Open Access

Nutrition and ageing: from phenomenological observations to molecular mechanisms

Genes & NutritionStudying the relationship between genetics and nutrition in the improvement of human health20149:407

Received: 6 May 2014

Accepted: 9 May 2014

Published: 6 June 2014

Understanding the nature of aging in connection with healthy extension of life has been a matter of intensive research over the years. This problem has been tackled from multiple viewpoints, ranging from behavioral and clinical to genetic and biological molecular approaches. Frequently, the studies focused on age-associated diseases, including chronic inflammatory, metabolic and neurodegenerative diseases, among others in which the incidence of the disease increases rapidly with aging.

In this regard, the influence of nutrition on health is unquestionable but while we know a great deal about risk factors and correlations between age and disease, the underlying processes only recently began to be known at the molecular level.

The present special issue contributes to this state of the art by addressing five interconnected lines of research in an attempt to bridge phenomenological relationships with underlying molecular mechanisms.

First, the chapter by Teodoro et al. describe the current understanding of the relationship among obesity, diabetes and aging, focusing on the role of mitochondrial impairment and generation of reactive oxygen species as well on the different pharmacological therapies used so far for the treatment of obesity. Life style closely associates with such metabolic diseases, and the second chapter, by Polidori and Schulz, relates the lifestyle and nutrition with its impact on dementia. A critical appraisal on the use of compounds with antioxidant activity to counteract cognitive impairment is forward and reflection points for future research also included. Nutrition and aging in demyelinating diseases is then discussed in Ana Adamo’s chapter, emphasizing mechanisms that support the failure of remyelination, such as nutrition and aging. The mechanistic connections of dementia with zinc homeostasis, including zinc and insulin signaling in diabetes, are addressed by Nuttal and Oteiza that, in view of the occurrence of gene polymorphisms in the population, also propose future research regarding zinc based therapies. Finally, Soares et al. discuss the cellular redox regulation in connection with cell polarity and introduce concepts on nutritional intervention with redox-active molecules in polarity-dependent processes that occur during aging.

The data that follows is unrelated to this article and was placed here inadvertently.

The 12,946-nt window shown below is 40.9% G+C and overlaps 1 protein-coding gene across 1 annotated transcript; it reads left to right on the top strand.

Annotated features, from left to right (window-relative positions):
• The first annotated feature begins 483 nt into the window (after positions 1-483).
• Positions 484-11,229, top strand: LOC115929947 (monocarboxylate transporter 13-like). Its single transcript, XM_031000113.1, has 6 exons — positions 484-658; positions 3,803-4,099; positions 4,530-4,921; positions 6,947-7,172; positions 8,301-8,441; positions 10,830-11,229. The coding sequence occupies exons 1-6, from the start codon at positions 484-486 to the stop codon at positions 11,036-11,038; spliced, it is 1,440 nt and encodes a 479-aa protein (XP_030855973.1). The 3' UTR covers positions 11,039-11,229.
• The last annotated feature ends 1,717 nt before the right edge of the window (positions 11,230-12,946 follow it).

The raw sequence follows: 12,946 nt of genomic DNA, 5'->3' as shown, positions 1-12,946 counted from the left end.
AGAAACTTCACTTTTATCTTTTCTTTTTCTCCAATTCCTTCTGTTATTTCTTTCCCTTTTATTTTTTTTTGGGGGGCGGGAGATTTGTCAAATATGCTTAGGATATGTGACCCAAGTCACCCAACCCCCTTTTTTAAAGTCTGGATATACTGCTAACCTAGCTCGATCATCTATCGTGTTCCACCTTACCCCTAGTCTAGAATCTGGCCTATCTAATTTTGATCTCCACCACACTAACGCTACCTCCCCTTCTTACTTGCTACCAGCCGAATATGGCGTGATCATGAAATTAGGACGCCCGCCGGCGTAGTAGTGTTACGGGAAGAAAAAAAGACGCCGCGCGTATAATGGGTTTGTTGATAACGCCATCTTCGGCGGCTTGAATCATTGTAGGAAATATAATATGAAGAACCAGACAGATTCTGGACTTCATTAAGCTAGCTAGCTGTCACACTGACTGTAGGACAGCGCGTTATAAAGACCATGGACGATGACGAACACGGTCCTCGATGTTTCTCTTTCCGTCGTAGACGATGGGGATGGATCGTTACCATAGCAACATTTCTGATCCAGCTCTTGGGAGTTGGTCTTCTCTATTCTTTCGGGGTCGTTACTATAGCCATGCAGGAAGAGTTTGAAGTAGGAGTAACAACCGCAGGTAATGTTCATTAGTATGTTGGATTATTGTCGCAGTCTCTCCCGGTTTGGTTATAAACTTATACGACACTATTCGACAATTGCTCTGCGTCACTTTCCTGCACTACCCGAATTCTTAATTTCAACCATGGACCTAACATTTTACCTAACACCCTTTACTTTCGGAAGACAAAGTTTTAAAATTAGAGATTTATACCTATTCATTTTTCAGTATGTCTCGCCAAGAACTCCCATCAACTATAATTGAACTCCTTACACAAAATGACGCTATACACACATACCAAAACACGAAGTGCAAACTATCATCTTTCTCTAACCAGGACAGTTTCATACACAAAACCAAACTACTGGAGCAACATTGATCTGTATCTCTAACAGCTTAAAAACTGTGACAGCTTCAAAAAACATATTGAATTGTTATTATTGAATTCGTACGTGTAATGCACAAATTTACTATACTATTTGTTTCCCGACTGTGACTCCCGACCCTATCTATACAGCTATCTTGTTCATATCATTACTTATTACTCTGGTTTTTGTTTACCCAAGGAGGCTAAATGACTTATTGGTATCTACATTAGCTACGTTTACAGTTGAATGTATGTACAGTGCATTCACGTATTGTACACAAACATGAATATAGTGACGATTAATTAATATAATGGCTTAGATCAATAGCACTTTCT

Hopefully, this issue will be of help to critically integrate current knowledge in the field and to open new research trends.




Supported by FCT (Portugal) Grant PTDC/SAU-NEU/10358/2008.

Authors’ Affiliations

Faculty of Pharmacy, Center for Neurosciences and Cell Biology, University of Coimbra


© Springer-Verlag Berlin Heidelberg 2014